6. Try writing every day. (Key word: try.) This semester I found myself once or twice having to write in half-hour chunks for a week or so in order to get going on a story before doing a marathon session on the subsequent weekend. I hated it, because writing for me is, as I've explained before, like getting immersed in another world. Going in there for such a short time just...sucks. But I started to feel this year as if writing was a mistress in another city. As if I only spent half or less of my time actually with her; time spent thinking about her, no matter how much, was hardly sufficient to maintain an actual relationship. So I want to try a half-hour every day, at least for a little while, and see what happens. It might turn into a half-hour every day except weekends, or a month of half-hours and then a month off, or something else. I don't know. I want to see what works, but I also want to get my volume of output up. I've finally learned my lesson about the virtue of producing a large volume of work and throwing most of it away, and the only thing to do with that lesson is to make more work.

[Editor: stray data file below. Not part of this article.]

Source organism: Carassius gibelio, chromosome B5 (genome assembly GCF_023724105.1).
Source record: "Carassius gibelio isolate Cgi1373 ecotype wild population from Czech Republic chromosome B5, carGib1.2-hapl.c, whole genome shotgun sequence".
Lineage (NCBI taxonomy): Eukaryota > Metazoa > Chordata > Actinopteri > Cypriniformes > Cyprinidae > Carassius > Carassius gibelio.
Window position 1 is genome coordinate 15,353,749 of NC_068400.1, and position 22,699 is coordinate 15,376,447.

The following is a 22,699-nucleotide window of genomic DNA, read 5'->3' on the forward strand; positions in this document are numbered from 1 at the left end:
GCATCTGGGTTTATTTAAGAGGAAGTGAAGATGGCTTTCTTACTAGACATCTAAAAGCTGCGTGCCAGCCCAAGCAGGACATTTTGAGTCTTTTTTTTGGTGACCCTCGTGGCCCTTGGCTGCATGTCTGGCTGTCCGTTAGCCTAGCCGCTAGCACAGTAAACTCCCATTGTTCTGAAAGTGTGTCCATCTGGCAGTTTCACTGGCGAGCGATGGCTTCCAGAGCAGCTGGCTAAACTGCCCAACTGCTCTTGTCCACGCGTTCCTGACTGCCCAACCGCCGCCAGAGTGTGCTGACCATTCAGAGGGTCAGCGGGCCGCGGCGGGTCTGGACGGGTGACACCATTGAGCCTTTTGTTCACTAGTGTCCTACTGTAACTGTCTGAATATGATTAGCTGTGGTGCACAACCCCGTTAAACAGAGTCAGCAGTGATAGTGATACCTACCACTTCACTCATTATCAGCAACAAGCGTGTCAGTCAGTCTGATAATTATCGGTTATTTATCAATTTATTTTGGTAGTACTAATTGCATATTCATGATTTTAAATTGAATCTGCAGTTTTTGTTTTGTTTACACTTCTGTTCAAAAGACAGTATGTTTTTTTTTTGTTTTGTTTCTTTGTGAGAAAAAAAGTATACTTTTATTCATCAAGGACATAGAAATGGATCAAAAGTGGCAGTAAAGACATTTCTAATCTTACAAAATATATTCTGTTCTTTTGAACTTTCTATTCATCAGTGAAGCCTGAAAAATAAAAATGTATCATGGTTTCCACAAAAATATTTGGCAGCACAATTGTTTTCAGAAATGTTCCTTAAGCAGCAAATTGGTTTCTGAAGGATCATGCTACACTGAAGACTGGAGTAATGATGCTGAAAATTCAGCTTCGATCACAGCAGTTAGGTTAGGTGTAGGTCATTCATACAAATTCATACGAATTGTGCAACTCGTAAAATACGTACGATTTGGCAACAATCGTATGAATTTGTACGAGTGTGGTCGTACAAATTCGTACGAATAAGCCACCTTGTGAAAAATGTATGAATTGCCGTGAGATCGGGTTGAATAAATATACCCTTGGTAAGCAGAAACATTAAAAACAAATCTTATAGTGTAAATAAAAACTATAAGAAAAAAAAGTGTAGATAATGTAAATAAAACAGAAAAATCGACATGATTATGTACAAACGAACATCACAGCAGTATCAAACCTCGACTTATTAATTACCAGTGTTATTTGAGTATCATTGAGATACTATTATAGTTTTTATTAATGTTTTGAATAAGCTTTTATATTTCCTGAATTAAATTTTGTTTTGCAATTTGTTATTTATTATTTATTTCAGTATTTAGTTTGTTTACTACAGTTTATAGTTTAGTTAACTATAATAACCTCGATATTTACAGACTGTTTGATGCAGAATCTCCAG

7. Write it down. I lose so many ideas and observations by trying to hold them in my brain instead of putting them on paper. It's time to admit that my brain is not much better than a sieve and I need to start carrying a notebook. Like a beret-wearing Gauloises-smoking finger-popping beatnik. What's stopped me is the sense that most of what I write down will be stupid, or not actually helpful ("Oh, I don't need to write that down, I'll remember it / it's too petty"), but THIS IS WRONG and I need to really write things down, really. I lost what I remember as a pretty good idea only two nights ago because of this attitude.
8. A three-tiered goal resolution.
First level: share some of the Ceremonials project either with my mentor professor or with a workshop class. I simply couldn't, this semester, but maybe next time.
Second level: take writing (or perhaps yoga) workshops all four seasons. I have one for spring and one for fall, but that's two more to find, afford, and get to. One in June, one in December, ideally.
Hardest level: teach a writing workshop. I have a good idea about what to teach, and I'm feeling like I'm ready to lead a room full of writers (or aspiring writers), but impostor syndrome is holding me back. What qualifications do I have to lead writing workshops? Who would come? Shouldn't I wait until I have my MA (in like 18 months, God willing)? Still, a little voice is whispering to me that I should try it and see what happens.
Doing all three of these would be amazing. But I won't beat myself up if I can't.